UK officials warned government not to pursue Rwanda deportation plan, court hears
The first planned deportation flight last month was blocked by a last-minute injunction from the European Court of Human Rights. Migrants are brought into the port of Dover after being intercepted mid channel by the UK Border Force on July 15, 2022 in Dover, England. (Photo by Dan Kitwood/Getty Images)
BRITISH officials repeatedly warned the government not to pursue its plan to send migrants to Rwanda and the country was initially excluded from the shortlist of partner countries because of human rights concerns, London’s High Court was told.
Under an agreement struck in April, Britain will send tens of thousands of migrants who arrive on its shores illegally more than 4,000 miles (6,4000 km) to the East African country.
The first planned deportation flight last month was blocked by a last-minute injunction from the European Court of Human Rights.
The government has vowed to press ahead with the plan, but the policy is facing a judicial review at the High Court where its lawfulness is being challenged.
Lawyers acting for asylum seekers from countries including Syria, Sudan, and Iraq, as well as charities and Border Force staff, have been sent thousands of documents detailing internal government discussions about the policy.
In February last year, the British High Commissioner to Rwanda said in a memo that Rwanda should be not selected as a place to send migrants for a variety of reasons including that the East African country had been accused of “recruiting refugees to conduct armed operations in neighbouring countries”, according to written evidence submitted to the court.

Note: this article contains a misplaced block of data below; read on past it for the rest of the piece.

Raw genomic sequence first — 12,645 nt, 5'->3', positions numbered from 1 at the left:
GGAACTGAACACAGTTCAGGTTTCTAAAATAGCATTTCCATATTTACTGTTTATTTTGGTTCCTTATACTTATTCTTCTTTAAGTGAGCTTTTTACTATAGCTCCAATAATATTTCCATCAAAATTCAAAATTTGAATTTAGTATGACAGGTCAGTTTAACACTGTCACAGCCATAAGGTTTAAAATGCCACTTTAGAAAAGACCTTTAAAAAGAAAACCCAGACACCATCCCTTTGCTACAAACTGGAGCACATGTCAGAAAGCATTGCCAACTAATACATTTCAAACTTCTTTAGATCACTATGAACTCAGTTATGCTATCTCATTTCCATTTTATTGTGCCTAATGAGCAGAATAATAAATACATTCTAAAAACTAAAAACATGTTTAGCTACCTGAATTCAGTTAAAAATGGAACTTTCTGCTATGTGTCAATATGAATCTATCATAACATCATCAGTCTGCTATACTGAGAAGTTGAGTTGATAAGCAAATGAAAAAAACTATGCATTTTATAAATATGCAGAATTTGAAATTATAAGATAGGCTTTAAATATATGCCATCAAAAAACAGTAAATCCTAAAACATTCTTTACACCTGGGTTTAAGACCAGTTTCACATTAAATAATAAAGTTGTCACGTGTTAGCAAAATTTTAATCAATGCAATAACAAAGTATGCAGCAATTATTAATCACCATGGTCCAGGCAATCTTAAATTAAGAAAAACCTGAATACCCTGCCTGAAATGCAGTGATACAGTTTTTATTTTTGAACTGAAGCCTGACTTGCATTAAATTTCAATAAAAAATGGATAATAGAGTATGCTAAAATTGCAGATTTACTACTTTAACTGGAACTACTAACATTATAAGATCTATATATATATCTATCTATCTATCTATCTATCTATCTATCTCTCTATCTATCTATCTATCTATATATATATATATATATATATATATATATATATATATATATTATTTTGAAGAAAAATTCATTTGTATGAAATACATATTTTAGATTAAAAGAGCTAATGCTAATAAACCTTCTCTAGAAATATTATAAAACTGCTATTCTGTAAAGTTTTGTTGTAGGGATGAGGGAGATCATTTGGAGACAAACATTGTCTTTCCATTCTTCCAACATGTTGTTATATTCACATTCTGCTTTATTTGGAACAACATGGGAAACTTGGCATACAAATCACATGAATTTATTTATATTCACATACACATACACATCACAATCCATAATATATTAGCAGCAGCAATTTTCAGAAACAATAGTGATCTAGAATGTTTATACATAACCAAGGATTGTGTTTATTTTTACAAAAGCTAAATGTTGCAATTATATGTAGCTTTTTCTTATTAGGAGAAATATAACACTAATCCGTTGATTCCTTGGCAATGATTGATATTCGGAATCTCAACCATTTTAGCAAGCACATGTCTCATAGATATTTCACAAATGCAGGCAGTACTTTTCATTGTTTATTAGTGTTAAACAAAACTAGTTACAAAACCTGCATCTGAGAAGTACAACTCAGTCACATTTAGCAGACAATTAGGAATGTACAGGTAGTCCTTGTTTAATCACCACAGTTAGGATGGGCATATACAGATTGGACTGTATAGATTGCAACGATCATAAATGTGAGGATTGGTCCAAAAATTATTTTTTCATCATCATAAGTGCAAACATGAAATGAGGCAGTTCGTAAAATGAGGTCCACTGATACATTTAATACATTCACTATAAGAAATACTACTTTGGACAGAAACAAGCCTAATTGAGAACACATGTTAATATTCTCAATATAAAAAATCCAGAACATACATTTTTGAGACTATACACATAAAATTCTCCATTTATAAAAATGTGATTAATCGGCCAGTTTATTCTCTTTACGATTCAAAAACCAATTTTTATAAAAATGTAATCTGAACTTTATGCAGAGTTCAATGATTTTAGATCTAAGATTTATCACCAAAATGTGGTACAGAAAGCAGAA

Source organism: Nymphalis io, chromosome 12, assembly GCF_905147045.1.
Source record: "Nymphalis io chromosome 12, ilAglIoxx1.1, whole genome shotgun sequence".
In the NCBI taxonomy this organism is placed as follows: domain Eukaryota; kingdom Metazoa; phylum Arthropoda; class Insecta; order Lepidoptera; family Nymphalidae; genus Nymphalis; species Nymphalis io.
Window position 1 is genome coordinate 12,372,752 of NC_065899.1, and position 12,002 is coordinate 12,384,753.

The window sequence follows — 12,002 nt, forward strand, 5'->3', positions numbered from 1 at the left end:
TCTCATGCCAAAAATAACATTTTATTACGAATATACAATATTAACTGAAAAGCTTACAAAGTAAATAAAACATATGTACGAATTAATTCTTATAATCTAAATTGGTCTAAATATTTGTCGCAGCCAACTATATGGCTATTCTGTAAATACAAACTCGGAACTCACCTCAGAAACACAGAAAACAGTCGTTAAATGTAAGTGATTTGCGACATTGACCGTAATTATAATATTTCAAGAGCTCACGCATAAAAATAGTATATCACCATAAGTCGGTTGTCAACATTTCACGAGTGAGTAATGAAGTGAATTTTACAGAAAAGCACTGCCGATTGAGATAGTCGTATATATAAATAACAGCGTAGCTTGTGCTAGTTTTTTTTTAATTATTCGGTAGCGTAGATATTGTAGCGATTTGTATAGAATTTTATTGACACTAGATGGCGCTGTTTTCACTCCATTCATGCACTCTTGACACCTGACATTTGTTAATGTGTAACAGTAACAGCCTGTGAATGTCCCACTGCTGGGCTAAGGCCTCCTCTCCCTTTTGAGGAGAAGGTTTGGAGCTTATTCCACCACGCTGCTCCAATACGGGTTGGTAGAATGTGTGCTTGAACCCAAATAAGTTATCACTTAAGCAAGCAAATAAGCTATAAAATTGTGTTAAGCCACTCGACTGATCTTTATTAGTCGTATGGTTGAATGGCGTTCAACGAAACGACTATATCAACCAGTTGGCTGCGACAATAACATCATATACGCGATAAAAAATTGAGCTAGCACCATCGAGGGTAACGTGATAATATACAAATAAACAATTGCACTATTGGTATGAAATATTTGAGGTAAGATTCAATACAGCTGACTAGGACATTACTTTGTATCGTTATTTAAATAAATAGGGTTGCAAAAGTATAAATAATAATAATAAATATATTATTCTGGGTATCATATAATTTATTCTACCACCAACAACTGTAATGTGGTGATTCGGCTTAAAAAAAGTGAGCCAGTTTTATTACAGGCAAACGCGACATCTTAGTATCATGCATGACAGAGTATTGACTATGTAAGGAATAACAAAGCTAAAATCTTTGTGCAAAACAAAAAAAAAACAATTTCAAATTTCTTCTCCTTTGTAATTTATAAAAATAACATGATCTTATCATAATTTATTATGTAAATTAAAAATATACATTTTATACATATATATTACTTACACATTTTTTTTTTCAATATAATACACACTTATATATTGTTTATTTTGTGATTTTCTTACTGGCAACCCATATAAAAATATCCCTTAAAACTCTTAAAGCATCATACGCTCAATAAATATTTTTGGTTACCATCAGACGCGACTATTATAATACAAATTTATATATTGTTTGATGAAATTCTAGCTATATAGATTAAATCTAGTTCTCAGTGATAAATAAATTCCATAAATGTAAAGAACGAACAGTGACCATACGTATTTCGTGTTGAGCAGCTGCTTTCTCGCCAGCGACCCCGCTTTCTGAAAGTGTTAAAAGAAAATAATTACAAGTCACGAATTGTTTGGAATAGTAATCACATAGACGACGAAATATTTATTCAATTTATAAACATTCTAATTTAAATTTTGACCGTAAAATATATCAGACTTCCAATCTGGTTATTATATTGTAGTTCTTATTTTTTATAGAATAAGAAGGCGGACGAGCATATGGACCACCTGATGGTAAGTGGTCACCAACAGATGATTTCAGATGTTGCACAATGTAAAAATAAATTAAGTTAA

The memo also said that Rwanda “has a poor human rights record regardless of the conventions it has signed up to” and has been criticised by Britain for “extrajudicial killings, deaths in custody, enforced disappearances and torture”.
Rwanda should not be selected the memo concluded because Rwanda’s “human right(s) record would cause problems reputationally and impact our ability, as directed by ministers, to raise difficult issue(s) with the regime”, the document said.
Yolande Makolo, a spokeswoman for the Rwandan government, has criticised what she called misconceptions about the way migrants would be treated in the country. The Rwandan government is not party to the hearing.
The Home Office, which is responsible for immigration policy, and the Foreign Office did not immediately respond to a request for comment.
The government argues the deportation policy is necessary to smash the business model of people-smuggling networks after a record 28,500 people crossed the English Channel in small boats last year, but political opponents say it is a divisive and expensive stunt.
Further advice against any striking a deal with Rwanda was issued by officials in the Foreign Office, including a March 29 note to the foreign minister, which warned if Rwanda were to be selected, “we would need to be prepared to constrain UK positions on Rwanda’s human rights record, and to absorb resulting criticism from UK Parliament and NGOs”.
Another internal government memo from April 12, a day before the deal with Rwanda was signed, said the agreement was “unenforceable, consisting in part of upfront payments, meaning fraud risk is very high”.
Tuesday’s hearing is being held to decide when a full judicial review should be held later this year. It was not immediately clear if government lawyers would respond directly on Tuesday to the court documents.